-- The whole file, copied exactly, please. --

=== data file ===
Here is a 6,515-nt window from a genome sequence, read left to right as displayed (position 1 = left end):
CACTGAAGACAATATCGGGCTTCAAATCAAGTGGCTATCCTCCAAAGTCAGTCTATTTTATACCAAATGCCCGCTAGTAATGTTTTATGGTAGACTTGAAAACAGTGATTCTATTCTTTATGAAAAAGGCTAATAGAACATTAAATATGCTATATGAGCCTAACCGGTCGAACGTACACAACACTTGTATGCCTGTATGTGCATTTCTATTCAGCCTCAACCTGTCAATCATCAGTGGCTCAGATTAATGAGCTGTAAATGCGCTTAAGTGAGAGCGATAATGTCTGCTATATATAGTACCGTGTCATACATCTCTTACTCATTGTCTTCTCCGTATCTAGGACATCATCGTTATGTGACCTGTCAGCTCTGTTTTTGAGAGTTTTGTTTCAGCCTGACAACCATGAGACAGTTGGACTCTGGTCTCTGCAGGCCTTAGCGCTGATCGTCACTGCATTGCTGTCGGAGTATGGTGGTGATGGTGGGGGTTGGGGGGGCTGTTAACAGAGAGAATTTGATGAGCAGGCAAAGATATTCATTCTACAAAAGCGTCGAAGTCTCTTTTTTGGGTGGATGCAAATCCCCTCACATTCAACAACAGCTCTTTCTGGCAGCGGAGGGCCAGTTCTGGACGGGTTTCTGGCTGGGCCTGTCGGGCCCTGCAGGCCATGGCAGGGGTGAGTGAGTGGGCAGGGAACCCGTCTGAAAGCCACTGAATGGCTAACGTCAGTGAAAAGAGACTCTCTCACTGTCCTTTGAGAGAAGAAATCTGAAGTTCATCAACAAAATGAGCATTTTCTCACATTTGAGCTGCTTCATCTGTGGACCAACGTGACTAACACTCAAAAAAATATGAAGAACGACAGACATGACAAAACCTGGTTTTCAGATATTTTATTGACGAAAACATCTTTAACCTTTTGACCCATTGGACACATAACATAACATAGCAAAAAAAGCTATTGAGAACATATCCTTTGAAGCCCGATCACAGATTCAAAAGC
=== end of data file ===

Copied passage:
Here is a 6,515-nt window from a genome sequence, read left to right as displayed (position 1 = left end):
CACTGAAGACAATATCGGGCTTCAAATCAAGTGGCTATCCTCCAAAGTCAGTCTATTTTATACCAAATGCCCGCTAGTAATGTTTTATGGTAGACTTGAAAACAGTGATTCTATTCTTTATGAAAAAGGCTAATAGAACATTAAATATGCTATATGAGCCTAACCGGTCGAACGTACACAACACTTGTATGCCTGTATGTGCATTTCTATTCAGCCTCAACCTGTCAATCATCAGTGGCTCAGATTAATGAGCTGTAAATGCGCTTAAGTGAGAGCGATAATGTCTGCTATATATAGTACCGTGTCATACATCTCTTACTCATTGTCTTCTCCGTATCTAGGACATCATCGTTATGTGACCTGTCAGCTCTGTTTTTGAGAGTTTTGTTTCAGCCTGACAACCATGAGACAGTTGGACTCTGGTCTCTGCAGGCCTTAGCGCTGATCGTCACTGCATTGCTGTCGGAGTATGGTGGTGATGGTGGGGGTTGGGGGGGCTGTTAACAGAGAGAATTTGATGAGCAGGCAAAGATATTCATTCTACAAAAGCGTCGAAGTCTCTTTTTTGGGTGGATGCAAATCCCCTCACATTCAACAACAGCTCTTTCTGGCAGCGGAGGGCCAGTTCTGGACGGGTTTCTGGCTGGGCCTGTCGGGCCCTGCAGGCCATGGCAGGGGTGAGTGAGTGGGCAGGGAACCCGTCTGAAAGCCACTGAATGGCTAACGTCAGTGAAAAGAGACTCTCTCACTGTCCTTTGAGAGAAGAAATCTGAAGTTCATCAACAAAATGAGCATTTTCTCACATTTGAGCTGCTTCATCTGTGGACCAACGTGACTAACACTCAAAAAAATATGAAGAACGACAGACATGACAAAACCTGGTTTTCAGATATTTTATTGACGAAAACATCTTTAACCTTTTGACCCATTGGACACATAACATAACATAGCAAAAAAAGCTATTGAGAACATATCCTTTGAAGCCCGATCACAGATTCAAAAGC